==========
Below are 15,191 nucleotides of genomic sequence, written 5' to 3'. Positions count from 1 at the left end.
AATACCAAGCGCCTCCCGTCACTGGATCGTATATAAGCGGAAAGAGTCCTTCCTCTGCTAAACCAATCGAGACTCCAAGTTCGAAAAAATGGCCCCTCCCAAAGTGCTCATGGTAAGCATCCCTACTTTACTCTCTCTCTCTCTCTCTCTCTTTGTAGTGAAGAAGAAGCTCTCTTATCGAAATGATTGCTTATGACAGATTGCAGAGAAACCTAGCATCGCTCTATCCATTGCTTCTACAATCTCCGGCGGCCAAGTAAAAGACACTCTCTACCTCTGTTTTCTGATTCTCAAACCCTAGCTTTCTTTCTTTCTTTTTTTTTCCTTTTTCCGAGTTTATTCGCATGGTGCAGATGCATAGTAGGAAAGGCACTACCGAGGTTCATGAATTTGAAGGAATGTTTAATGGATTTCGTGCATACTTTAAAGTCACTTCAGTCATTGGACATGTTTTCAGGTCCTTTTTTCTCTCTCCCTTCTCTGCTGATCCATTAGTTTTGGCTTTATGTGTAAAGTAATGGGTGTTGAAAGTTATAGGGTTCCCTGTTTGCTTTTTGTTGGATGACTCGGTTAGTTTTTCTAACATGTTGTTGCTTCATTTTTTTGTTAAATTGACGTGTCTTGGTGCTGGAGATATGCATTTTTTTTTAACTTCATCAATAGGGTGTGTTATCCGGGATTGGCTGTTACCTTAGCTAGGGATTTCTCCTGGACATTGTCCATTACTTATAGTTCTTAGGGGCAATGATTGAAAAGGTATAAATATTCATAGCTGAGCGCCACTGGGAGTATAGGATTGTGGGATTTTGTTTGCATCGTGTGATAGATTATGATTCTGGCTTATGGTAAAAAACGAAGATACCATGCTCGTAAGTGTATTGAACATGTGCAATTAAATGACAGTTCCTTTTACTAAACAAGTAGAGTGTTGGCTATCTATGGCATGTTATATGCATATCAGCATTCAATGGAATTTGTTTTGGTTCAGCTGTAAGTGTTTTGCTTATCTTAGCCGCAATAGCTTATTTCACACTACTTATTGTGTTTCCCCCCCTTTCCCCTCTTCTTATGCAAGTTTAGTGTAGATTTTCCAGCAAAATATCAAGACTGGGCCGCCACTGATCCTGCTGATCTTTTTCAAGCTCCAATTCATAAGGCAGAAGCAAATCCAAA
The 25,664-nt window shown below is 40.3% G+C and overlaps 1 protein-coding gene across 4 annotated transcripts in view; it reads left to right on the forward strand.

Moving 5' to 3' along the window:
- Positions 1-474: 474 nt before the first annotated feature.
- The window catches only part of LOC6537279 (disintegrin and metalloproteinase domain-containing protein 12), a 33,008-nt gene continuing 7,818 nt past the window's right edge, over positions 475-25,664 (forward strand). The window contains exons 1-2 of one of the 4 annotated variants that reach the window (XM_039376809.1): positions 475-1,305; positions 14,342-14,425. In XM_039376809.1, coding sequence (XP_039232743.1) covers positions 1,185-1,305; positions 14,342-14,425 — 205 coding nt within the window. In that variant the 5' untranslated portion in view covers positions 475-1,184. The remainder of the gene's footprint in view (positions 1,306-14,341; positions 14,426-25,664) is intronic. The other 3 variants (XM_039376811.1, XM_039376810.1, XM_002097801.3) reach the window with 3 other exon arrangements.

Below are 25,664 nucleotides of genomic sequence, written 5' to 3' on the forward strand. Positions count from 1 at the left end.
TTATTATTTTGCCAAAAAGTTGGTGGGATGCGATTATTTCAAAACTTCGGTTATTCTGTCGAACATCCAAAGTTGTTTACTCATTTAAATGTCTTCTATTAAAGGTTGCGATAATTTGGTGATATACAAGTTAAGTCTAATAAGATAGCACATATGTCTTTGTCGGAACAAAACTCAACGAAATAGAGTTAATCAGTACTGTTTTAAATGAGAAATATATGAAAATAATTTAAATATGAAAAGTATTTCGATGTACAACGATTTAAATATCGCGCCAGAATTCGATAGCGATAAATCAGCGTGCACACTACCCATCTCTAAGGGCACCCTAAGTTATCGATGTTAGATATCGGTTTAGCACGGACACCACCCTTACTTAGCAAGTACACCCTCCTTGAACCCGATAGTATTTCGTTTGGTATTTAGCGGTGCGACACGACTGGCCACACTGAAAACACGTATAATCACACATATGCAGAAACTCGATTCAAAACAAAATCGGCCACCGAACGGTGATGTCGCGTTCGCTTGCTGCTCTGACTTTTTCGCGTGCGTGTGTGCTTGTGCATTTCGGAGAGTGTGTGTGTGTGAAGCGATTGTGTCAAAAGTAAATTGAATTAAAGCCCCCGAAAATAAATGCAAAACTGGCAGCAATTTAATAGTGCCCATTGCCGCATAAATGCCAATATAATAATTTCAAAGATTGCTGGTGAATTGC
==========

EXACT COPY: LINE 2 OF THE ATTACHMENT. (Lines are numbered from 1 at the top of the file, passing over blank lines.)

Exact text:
AATACCAAGCGCCTCCCGTCACTGGATCGTATATAAGCGGAAAGAGTCCTTCCTCTGCTAAACCAATCGAGACTCCAAGTTCGAAAAAATGGCCCCTCCCAAAGTGCTCATGGTAAGCATCCCTACTTTACTCTCTCTCTCTCTCTCTCTCTTTGTAGTGAAGAAGAAGCTCTCTTATCGAAATGATTGCTTATGACAGATTGCAGAGAAACCTAGCATCGCTCTATCCATTGCTTCTACAATCTCCGGCGGCCAAGTAAAAGACACTCTCTACCTCTGTTTTCTGATTCTCAAACCCTAGCTTTCTTTCTTTCTTTTTTTTTCCTTTTTCCGAGTTTATTCGCATGGTGCAGATGCATAGTAGGAAAGGCACTACCGAGGTTCATGAATTTGAAGGAATGTTTAATGGATTTCGTGCATACTTTAAAGTCACTTCAGTCATTGGACATGTTTTCAGGTCCTTTTTTCTCTCTCCCTTCTCTGCTGATCCATTAGTTTTGGCTTTATGTGTAAAGTAATGGGTGTTGAAAGTTATAGGGTTCCCTGTTTGCTTTTTGTTGGATGACTCGGTTAGTTTTTCTAACATGTTGTTGCTTCATTTTTTTGTTAAATTGACGTGTCTTGGTGCTGGAGATATGCATTTTTTTTTAACTTCATCAATAGGGTGTGTTATCCGGGATTGGCTGTTACCTTAGCTAGGGATTTCTCCTGGACATTGTCCATTACTTATAGTTCTTAGGGGCAATGATTGAAAAGGTATAAATATTCATAGCTGAGCGCCACTGGGAGTATAGGATTGTGGGATTTTGTTTGCATCGTGTGATAGATTATGATTCTGGCTTATGGTAAAAAACGAAGATACCATGCTCGTAAGTGTATTGAACATGTGCAATTAAATGACAGTTCCTTTTACTAAACAAGTAGAGTGTTGGCTATCTATGGCATGTTATATGCATATCAGCATTCAATGGAATTTGTTTTGGTTCAGCTGTAAGTGTTTTGCTTATCTTAGCCGCAATAGCTTATTTCACACTACTTATTGTGTTTCCCCCCCTTTCCCCTCTTCTTATGCAAGTTTAGTGTAGATTTTCCAGCAAAATATCAAGACTGGGCCGCCACTGATCCTGCTGATCTTTTTCAAGCTCCAATTCATAAGGCAGAAGCAAATCCAAA